Why is Software called Software?

First post here, long-time user here, love GNOME!

I was just wondering why GNOME Software is called Software.

Usually, I like the simple names of GNOME core apps, but I always found that one in particular a little off and confusing. First, because pieces of software in GNOME are called “applications” anywhere else. Secondly, because it doesn’t actually make it clear that it is a place to get applications, “software” being such a generic word in a digital context. It is also quite a technical term and not that end-user friendly.

I don’t know if any user testing have been done, but I’m not sure new users can understand that this is the place to get new applications from the name alone if they haven’t been told. If I’d see something called “Software” among many apps, it just sounds to me like some technical utility. And even telling it, “open Software to get new apps”, “just get it in Software”, “you can install this with Software” – it makes for a confusing sentence because “software” is just a general noun and doesn’t sound like the name of an app.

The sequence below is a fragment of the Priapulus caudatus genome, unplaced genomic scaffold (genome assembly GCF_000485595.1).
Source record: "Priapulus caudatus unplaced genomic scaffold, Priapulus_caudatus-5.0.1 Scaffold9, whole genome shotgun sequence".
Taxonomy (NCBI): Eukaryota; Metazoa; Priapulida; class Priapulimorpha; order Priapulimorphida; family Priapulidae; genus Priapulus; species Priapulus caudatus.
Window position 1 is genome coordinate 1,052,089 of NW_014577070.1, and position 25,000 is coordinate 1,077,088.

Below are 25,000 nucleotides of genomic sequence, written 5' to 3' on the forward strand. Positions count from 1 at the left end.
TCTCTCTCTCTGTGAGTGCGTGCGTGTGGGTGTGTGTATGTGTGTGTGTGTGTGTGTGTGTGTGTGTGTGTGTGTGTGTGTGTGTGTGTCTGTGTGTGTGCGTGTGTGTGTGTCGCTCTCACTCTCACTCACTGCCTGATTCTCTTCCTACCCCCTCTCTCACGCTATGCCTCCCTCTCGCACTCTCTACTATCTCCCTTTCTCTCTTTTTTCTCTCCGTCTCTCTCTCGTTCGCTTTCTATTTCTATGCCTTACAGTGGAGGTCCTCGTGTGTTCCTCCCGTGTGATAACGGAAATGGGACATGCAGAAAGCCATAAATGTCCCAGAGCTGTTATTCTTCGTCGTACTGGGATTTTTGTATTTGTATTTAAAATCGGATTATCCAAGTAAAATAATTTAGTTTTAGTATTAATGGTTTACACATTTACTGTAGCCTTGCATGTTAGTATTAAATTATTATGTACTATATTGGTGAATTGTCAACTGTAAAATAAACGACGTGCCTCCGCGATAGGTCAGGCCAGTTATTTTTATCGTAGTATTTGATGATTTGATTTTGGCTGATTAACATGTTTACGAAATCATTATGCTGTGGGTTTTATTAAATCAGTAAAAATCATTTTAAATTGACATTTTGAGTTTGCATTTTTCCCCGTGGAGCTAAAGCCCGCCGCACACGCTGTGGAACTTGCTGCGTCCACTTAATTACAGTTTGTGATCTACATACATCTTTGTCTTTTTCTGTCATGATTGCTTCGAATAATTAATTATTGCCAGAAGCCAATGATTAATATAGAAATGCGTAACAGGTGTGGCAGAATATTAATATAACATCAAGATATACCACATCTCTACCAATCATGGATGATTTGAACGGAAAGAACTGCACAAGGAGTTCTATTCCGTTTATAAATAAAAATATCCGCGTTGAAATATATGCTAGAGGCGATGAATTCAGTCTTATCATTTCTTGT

It would be much clearer if was called something along the lines of “Store” (even though that sounds too commercial), “Library”, “Repository”, “Catalogue”, “Collection”, etc.

“Open the app library”, “Get it in the app catalogue”, “You can find this in the repository” would be far more understandable than “It’s in Software”.

What are everyone else’s thoughts on this? :slight_smile:

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